Ah, the joys of tantrums. It’s a milestone experience every family moves through. On one hand, your child is finding their voice and expressing thoughts and feelings innate to the person they are ultimately becoming. But, on the other hand, you basically want to smash your head against the wall out of total frustration and lost patience. Just remember – this too shall pass. Stay strong and use these quick tips to help.
Keep calm and carry on
So much of child behavior (and adult behavior for that matter) is for the sake of garnering attention, consciously or unconsciously. Kiddos do not differentiate between positive and negative attention as an adult would assume. This means that any attention, whether your intent is praise or admonishment, is satisfying to your child. It is so important to put on your game face and consistently show a child, either by ignoring poor behavior or simply maintaining your same calm disposition, tone, and attitude, that a tantrum is rewarded with no positive OR negative attention. It’s the fastest way for them to choose a different way to express their feelings on their own since a tantrum will be met with a boring and uninvolved lack of response.
Provide a safe space for all the feels
Let’s say my toddler wants to eat cookies for breakfast and I say no. She may freak out and totally lose her mind over this. It’s not an entirely appropriate response certainly, but deep down sometimes I think, “Girl I get it; I want cookies for breakfast, too”. However, as a mom, I need to teach her to move through her feelings more appropriately. But, it shouldn’t negate the fact that her feelings, however ridiculous, are real. So, when my daughter launches into the depths of wails, I calmly kneel by her side and remind her that’s it’s too loud to yell like that in the family room because it hurts my ears, but she is welcome to stand in her room and yell and rejoin us when she is ready. If she doesn’t move on her own I gently pick her up and place her in her room. Mind you, this scenario usually involves my child losing her mind in a tear and snot-filled rage. But I still talk to her in a calm, quiet, and generally inaudible volume (where I’m positive I look fully crazy). The point is to move quickly out of the scenario by respecting her feelings enough to let her scream but offer no audience or extra attention for her outburst. She quickly determines on her own that this charade is boring and exhausting (and she looks sort of hilarious yelling at the futon in her bedroom for a solid 20 seconds).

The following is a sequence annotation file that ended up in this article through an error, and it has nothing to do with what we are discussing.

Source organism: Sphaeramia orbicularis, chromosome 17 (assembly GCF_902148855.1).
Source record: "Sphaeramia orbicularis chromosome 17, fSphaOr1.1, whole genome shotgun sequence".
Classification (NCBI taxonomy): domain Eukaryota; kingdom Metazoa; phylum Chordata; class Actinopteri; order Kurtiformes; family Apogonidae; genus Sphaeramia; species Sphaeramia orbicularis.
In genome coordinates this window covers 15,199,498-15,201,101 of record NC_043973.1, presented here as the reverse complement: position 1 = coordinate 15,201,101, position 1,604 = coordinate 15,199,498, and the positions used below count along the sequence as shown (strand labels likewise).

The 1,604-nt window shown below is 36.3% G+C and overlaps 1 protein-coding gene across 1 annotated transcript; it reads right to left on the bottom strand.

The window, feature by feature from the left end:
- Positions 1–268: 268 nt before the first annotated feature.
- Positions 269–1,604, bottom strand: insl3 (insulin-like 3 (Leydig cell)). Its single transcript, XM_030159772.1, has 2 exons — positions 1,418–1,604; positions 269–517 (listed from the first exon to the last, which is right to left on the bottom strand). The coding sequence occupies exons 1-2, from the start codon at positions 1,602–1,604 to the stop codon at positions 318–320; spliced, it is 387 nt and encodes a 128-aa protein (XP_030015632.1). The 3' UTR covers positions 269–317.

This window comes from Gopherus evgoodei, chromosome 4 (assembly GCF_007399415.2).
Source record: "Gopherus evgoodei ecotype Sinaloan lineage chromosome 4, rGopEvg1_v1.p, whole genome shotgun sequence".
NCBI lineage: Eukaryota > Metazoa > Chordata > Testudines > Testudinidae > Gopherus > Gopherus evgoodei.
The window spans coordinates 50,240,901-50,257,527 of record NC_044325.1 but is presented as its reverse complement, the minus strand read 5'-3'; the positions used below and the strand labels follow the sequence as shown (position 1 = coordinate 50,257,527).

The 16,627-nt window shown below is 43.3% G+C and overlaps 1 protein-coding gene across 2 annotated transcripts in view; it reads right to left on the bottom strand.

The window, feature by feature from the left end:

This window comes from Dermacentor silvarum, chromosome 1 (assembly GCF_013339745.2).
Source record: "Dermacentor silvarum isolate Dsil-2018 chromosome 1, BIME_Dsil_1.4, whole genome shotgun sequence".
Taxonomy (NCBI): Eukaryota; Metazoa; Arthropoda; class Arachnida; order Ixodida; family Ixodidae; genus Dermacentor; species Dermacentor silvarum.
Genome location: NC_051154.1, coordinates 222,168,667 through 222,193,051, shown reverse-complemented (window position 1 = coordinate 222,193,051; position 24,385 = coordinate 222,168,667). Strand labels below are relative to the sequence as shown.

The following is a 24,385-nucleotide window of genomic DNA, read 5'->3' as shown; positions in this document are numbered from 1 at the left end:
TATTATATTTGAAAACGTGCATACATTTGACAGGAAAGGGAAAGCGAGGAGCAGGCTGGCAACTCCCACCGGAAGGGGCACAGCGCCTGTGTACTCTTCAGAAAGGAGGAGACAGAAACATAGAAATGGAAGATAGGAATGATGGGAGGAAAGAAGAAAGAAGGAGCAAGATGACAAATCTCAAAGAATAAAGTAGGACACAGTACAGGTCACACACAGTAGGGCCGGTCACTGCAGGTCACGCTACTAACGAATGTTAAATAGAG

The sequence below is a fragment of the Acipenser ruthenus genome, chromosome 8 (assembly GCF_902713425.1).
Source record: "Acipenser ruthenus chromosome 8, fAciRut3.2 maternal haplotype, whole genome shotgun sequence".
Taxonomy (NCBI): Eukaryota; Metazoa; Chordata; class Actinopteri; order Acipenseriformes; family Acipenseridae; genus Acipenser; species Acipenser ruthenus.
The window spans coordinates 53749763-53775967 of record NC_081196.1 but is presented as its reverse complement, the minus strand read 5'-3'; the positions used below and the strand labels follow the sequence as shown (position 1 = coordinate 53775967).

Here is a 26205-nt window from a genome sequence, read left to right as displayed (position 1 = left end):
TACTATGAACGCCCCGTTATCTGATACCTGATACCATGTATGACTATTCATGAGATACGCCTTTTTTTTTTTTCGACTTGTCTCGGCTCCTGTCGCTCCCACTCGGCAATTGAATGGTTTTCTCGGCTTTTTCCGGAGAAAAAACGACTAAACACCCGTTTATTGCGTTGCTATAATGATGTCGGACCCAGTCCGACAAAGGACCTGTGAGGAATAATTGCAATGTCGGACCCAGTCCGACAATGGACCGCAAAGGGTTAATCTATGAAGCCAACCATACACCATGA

Prepare to make good
It’s all fun and games and manageable chaos until you are out and about in the real world. If your kiddo throws a fit at your much-looked-forward-to brunch day date with friends or at the crowded playground, be prepared to leave if their behavior is not up to par. Give a clear, calm heads up that if “x” behavior persists, you’ll have to leave… and if they persist, as much as possible, you should make good and leave. A couple botched brunches suck, but a lifetime of throwing forks off restaurant tables and purposely knocking over water is worse. Put in the work immediately and frequently to save yourself the extended hassle of constant course correction down the line.
Disapprove of the behavior, not the kiddo
No matter what insane, disrespectful, downright vile behavior your kiddo chooses to display, your plan of action should always address their bad behavior, not their being “bad”. People tend to live up to their labels and expectations, even kids. Moreover, it’s important to remember that the reason you expect more from your kids is because you respect them, and the reason you discipline them is because you love them. This is the throughline to your disciplinary course of action that empowers you to stay strong in these moments, and it’s the undercurrent to support that your child will ultimately feel, even when they hear “no”. Stay calm, even grateful, at the strides you are helping your child make. And never forget that they will eventually go to bed that night and you can consume all the wine you desire (or need).